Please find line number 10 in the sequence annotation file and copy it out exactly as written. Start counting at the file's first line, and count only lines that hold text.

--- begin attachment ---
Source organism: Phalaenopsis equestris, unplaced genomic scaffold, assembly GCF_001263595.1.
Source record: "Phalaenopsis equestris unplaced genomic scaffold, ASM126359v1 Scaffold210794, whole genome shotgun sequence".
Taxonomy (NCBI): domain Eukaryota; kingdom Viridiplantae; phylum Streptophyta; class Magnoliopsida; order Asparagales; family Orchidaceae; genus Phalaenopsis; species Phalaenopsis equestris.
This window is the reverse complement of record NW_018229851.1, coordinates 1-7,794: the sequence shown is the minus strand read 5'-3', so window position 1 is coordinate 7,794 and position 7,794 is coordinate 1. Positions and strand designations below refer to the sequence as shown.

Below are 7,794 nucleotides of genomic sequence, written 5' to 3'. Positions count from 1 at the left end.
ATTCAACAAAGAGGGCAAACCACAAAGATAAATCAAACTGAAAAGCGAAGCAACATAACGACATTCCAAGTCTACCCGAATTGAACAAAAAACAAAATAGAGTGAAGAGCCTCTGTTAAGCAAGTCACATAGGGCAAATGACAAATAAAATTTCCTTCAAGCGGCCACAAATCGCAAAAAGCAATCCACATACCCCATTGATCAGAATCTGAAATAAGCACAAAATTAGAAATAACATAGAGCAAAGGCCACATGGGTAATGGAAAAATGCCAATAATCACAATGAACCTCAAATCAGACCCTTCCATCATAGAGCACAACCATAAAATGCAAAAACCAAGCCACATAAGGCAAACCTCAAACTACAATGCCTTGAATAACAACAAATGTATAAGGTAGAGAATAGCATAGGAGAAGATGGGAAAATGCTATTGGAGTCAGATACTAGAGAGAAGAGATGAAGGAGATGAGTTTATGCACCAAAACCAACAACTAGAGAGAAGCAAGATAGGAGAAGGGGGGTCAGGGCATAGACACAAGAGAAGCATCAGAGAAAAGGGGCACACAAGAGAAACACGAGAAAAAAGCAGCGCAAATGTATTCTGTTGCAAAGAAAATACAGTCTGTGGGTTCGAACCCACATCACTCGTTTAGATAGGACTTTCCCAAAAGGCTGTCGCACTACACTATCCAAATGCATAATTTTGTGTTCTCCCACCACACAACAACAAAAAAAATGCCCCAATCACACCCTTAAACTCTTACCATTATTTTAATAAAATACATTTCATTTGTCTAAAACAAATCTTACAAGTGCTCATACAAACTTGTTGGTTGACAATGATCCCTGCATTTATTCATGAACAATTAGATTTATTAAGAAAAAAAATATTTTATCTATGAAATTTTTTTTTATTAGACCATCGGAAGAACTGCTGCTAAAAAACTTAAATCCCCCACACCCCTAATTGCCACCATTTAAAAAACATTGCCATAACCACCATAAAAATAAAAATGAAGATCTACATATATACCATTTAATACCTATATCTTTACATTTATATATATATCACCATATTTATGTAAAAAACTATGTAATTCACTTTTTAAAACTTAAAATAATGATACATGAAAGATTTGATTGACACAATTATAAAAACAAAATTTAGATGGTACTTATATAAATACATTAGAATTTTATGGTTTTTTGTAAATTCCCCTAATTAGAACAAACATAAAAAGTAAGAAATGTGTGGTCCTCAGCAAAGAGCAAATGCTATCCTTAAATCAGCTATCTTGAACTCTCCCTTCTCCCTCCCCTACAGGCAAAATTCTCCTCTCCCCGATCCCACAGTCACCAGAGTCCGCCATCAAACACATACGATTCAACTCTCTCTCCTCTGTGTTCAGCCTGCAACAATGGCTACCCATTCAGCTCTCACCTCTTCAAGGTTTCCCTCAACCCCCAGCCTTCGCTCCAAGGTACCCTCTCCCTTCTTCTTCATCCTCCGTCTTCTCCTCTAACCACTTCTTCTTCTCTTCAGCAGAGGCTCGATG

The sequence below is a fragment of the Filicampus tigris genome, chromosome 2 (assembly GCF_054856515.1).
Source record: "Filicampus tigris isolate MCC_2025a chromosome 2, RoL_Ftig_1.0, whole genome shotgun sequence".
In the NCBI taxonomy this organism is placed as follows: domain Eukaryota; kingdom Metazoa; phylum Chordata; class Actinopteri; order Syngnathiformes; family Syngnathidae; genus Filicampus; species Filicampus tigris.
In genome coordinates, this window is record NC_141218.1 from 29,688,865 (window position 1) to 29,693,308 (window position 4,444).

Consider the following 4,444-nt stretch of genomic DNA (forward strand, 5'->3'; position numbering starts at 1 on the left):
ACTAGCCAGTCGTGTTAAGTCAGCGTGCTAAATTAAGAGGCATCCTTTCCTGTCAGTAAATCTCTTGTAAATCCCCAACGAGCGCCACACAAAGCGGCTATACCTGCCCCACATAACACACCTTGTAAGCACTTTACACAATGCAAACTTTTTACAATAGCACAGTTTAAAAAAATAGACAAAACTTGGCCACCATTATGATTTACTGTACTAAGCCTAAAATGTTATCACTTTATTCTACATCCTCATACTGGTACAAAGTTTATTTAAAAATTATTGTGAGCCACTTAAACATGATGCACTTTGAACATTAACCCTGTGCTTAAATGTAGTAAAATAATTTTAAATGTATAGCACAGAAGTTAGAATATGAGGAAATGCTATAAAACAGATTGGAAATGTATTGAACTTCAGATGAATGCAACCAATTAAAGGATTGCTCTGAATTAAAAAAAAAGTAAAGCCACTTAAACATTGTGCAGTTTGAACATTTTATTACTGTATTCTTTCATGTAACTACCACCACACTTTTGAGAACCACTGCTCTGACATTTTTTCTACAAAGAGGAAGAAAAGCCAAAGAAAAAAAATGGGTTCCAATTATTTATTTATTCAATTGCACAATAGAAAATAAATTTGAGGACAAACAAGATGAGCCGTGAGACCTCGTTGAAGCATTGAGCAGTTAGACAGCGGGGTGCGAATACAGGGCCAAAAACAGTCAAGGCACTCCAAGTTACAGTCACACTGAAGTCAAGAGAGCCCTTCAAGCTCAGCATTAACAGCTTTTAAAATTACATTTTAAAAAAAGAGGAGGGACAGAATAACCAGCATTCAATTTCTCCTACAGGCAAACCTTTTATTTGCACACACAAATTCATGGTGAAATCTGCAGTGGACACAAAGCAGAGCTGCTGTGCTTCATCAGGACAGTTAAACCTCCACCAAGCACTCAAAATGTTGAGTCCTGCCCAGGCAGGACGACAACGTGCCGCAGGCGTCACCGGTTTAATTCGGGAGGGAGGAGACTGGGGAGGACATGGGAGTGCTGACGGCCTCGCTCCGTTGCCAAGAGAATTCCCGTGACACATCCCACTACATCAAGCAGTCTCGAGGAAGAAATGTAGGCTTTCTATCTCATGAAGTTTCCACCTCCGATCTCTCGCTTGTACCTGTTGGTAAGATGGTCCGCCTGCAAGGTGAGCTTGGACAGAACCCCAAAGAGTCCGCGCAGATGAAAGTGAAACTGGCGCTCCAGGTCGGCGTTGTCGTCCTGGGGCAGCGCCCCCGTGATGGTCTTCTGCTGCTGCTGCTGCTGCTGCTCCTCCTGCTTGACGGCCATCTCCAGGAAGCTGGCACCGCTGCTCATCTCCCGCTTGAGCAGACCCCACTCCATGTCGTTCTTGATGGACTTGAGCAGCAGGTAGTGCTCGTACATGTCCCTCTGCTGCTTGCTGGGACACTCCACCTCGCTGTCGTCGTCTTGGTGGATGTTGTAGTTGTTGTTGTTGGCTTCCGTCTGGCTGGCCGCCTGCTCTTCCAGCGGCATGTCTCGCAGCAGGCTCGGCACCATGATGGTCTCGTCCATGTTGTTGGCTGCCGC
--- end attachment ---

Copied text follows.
In genome coordinates, this window is record NC_141218.1 from 29,688,865 (window position 1) to 29,693,308 (window position 4,444).